And third, we were invited to regard the entire tradition of Christian thought as our heritage. Protestants sometimes assume that true Christian thought began with the Reformation, or several centuries later with the Wesleys. We were taught that the Church Fathers were part of our heritage, that the medieval philosophers Anselm and Aquinas were part of our heritage, and so forth, the whole lot of them. For our later discussions with Catholics, that would prove to be important.
Now for the two aspects of the graduate school education of Al and myself that proved crucial. The philosophy that we were taught when we were students at Calvin was almost exclusively the history of philosophy. Our professors at the time were doing almost nothing by way of teaching and writing philosophy of their own. By contrast, what our graduate school training hammered into us was what was called “doing philosophy.” When Al and I returned here to teach, we didn’t just want to study philosophy; we wanted to do philosophy.
Second, our grad school education put us in touch with the American philosophical scene in general. I am not aware that Harry Jellema or Henry Stob ever attended a convention of the American Philosophical Association; as George indicated, Calvin was insular in those days. Al and I, from the very beginning of our careers, have not only attended but made presentations at conventions of the APA; both of us have been presidents of the APA.
All of that is background. Now for how it actually went, as I recall. Shortly after Al and I were together here at Calvin as professors our department decided to meet every week to discuss something that we ourselves had written and distributed in advance. Rich joined us in the fall of 1968. For the remainder of my career at Calvin we met for two hours every Tuesday afternoon, sometimes even in the summer, and went page by page through the paper that had been distributed. “Any comments about page 1?” “Nothing more about page 1? Then let’s move on to page 2.” So it went. Tough love. It was in those Tuesday meetings that I learned how to be a philosopher, in particular, how to be a Christian philosopher.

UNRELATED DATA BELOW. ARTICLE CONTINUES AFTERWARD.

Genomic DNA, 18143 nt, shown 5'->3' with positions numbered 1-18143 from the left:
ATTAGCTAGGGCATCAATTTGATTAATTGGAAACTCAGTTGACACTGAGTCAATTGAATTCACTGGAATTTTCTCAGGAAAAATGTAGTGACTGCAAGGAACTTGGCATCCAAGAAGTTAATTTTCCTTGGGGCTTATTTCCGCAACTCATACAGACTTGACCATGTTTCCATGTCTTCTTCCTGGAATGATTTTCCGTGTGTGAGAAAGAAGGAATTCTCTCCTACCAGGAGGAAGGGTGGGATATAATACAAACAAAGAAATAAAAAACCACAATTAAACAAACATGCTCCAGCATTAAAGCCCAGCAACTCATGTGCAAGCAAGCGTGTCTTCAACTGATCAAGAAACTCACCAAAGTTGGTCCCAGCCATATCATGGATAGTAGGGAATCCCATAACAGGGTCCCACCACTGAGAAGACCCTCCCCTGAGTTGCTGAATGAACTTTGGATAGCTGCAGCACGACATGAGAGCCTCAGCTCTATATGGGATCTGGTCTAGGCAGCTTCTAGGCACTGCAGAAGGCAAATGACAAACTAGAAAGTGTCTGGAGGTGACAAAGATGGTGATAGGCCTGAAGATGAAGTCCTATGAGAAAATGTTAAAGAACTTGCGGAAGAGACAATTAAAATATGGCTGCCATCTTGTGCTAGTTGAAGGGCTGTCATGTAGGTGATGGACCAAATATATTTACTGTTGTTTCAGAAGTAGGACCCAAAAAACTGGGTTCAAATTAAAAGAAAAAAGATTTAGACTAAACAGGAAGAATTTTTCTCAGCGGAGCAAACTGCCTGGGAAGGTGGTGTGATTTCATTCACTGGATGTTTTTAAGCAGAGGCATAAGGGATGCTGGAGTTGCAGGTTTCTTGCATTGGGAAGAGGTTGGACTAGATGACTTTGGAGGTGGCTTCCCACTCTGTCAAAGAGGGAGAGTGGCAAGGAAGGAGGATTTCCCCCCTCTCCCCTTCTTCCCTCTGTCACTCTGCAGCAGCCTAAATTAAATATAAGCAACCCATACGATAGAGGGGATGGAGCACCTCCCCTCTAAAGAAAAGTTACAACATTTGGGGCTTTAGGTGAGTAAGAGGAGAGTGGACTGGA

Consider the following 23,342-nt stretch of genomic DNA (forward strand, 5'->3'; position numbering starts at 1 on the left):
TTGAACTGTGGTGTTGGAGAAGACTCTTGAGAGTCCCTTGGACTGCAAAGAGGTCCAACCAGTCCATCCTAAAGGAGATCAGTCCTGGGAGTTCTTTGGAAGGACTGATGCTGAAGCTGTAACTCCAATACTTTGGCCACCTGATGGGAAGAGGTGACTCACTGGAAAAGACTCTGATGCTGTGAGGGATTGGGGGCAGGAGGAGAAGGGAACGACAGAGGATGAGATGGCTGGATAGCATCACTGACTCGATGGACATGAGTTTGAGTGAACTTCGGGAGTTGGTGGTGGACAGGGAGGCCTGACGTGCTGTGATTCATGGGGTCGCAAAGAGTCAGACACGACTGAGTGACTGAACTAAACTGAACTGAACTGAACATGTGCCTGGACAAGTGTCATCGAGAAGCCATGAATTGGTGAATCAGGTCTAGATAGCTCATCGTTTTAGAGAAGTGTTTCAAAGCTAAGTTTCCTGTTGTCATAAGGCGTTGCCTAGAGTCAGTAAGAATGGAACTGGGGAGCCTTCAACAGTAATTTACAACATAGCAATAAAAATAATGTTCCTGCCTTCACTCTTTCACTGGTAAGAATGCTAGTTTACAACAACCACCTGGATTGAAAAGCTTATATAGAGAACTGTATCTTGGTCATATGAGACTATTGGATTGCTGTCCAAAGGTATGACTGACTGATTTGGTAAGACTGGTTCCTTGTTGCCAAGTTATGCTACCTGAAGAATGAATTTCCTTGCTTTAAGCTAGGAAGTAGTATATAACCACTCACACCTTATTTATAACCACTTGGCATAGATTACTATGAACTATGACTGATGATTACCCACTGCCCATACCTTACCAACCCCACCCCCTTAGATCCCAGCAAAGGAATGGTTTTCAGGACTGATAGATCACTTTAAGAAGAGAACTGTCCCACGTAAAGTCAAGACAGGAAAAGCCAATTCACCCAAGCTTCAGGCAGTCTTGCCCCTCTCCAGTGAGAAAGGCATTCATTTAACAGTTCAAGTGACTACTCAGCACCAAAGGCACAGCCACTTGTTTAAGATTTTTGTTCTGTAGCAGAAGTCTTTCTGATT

Al and I knew philosophers at Notre Dame. So sometime in the late ‘60s the idea emerged of the Calvin philosophers getting together every now and then with the Notre Dame philosophers to discuss philosophy. We thought of our Catholic colleagues as co-workers in the project of Christian philosophy. For some years we met twice a year, alternating between meeting here at Calvin and meeting at Notre Dame.
As I recall, it was from those meetings that there emerged the idea of opening up our discussions to others by forming a society of Christian philosophers. Others were brought into the discussion: I think especially of the late Bill Alston and of the Adams, Bob and Marilyn. The Society was officially organized in 1978; it took off immediately. I had the sense of a dam bursting and of a river surging forth. The Society is wonderfully ecumenical in its membership; the only requirement for membership being that one declares that one is a Christian. Nonetheless, I think I can safely say that the two dominant traditions of thought are the Reformed and the Catholic.
Let me close by saying that I feel enormously privileged and deeply grateful to have been a participant in this truly remarkable development, and to have taught here at Calvin for a good many years with these three dear and gifted friends, and with many others like them. Calvin College remains an exceptional institution. That said, those days were a golden era in the history of Calvin College and in the history of Christian learning.